Wasatch Cache National Forest

In partnership with: The Friends of the Utah Avalanche Forecast Center, Utah Department of Public Safety Division of Comprehensive Emergency Management, Salt Lake County, and Utah State Parks

 

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Avalanche advisory

Saturday, November 16, 2002

 

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Good morning, this is Tom Kimbrough with the Forest Service Utah Avalanche Center with your backcountry avalanche and mountain weather advisory.Today is Saturday, November 16, 2002, at 7:30 am.

 

Current Conditions:

Most of the Wasatch doesnít really have enough snow yet for good winter recreation but at the higher elevations, especially in the Cottonwood Canyons, there is enough of the white stuff to at least pretend itís winter.There is some decent settled powder on northerly facing slopes, with total depths of about 2 feet at 10,000 feet but that is also just where a person might be able to trigger an avalanche.Southerly facing slopes are mostly crusted.I think snowmobiling is limited to mid and upper elevation roads and trails.Snowshoeing may be the best way to get around on many snowy slopes this weekend.

 

Avalanche Conditions:

The avalanche conditions are much more stable since last weekend when the situation was quite nasty.Old October snow on shady slopes above about 9,000 feet made a poor base for last weekendís storm.Where the new snow fell on bare ground it didnít cause problems; but on the north facing side conditions were just about as sensitive as they get.Now the extreme sensitivity has settled out but in a way it is now more tricky.Last weekend all you had to do was look hard at a slope for it to avalanche; now you may get right out in the middle before it cuts loose.A few days ago the avalanche danger was screaming in your ear; now you have to listen attentively to hear more subtle whispers.Although there havenít been any reported avalanches for several days, our snow pits still indicate lingering instabilities and folks I know are still avoiding steep, shady slopes.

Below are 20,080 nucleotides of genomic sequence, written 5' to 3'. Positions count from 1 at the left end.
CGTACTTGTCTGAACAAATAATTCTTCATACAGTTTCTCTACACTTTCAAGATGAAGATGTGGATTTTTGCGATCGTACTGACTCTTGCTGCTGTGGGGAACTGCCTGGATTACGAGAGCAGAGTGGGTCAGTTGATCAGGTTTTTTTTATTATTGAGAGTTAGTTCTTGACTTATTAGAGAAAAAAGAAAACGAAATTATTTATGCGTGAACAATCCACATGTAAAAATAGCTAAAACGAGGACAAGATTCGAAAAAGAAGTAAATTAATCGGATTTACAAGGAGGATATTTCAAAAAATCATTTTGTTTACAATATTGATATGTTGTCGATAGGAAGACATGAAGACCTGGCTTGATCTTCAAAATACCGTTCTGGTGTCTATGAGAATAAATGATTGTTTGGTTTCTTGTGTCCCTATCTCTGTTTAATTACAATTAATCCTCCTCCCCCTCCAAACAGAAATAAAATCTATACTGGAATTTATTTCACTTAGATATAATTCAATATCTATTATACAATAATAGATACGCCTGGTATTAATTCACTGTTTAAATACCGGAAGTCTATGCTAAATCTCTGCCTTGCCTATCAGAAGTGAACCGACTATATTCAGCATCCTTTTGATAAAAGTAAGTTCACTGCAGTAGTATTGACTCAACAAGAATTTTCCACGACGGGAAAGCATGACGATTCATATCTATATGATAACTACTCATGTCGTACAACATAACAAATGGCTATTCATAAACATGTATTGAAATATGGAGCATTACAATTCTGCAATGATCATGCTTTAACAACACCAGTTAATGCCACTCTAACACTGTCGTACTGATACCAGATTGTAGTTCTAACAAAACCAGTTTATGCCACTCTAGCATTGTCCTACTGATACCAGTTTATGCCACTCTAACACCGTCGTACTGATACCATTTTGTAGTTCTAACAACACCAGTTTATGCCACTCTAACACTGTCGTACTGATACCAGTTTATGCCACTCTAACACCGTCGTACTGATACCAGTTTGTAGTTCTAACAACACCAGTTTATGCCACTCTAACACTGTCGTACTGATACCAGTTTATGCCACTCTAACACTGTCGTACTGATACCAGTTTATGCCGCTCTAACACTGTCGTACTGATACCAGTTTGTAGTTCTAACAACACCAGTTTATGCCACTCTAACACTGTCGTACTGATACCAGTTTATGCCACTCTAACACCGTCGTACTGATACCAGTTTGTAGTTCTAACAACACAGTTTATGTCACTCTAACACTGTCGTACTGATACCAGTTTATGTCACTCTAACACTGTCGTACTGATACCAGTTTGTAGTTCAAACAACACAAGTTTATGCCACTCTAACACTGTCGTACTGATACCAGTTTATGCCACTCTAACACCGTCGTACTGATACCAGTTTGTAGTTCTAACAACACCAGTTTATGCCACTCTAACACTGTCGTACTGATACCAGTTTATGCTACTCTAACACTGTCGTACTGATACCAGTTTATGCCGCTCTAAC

Winds are breezy along the high ridges this morning so, on exposed slopes, there may be some shallow drifts that could crack and move with the weight of a person.

 

Bottom Line:

The avalanche danger is MODERATE today above about 9,000 feet on northeast, north and northwest facing slopes, approaching 35 degrees and steeper.Very dangerous human triggered slides are possible in this terrain.On most other slopes the avalanche danger is generally LOW.††

 

Mountain Weather:

High pressure will dominate our weather today before a storm passing to the north brings us clouds and cooler temperatures on Sunday.Skies will be mostly sunny but with increasing high clouds today.Temperatures will be warm, getting into the upper thirties and low forties at 8,000 feet and around 30 at 10,000.Winds will be breezy, with 15 to 25 mph winds from the west on the high ridges.Sunday should be mostly cloudy and cooler.High pressure will return next week but there is a possibility of a storm about this time next week.

 

General Information:

For a complete list of evening talks and multi-day classes, visit www.avalanche.org and click on Salt Lake and then Education.

 

To report backcountry snow and avalanche conditions, especially if you observe or trigger an avalanche, call (801) 524-5304 or 1-800-662-4140, or email to [email protected].The information in this advisory is from the U.S. Forest Service, which is solely responsible for its content.This advisory describes general avalanche conditions and local variations always occur.

 

We will update this advisory by 7:30 on Sunday morning.

 

Thanks for calling!

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National Weather Service - Salt Lake City - Snow.

For an explanation of avalanche danger ratings:

http://www.avalanche.org/usdanger.htm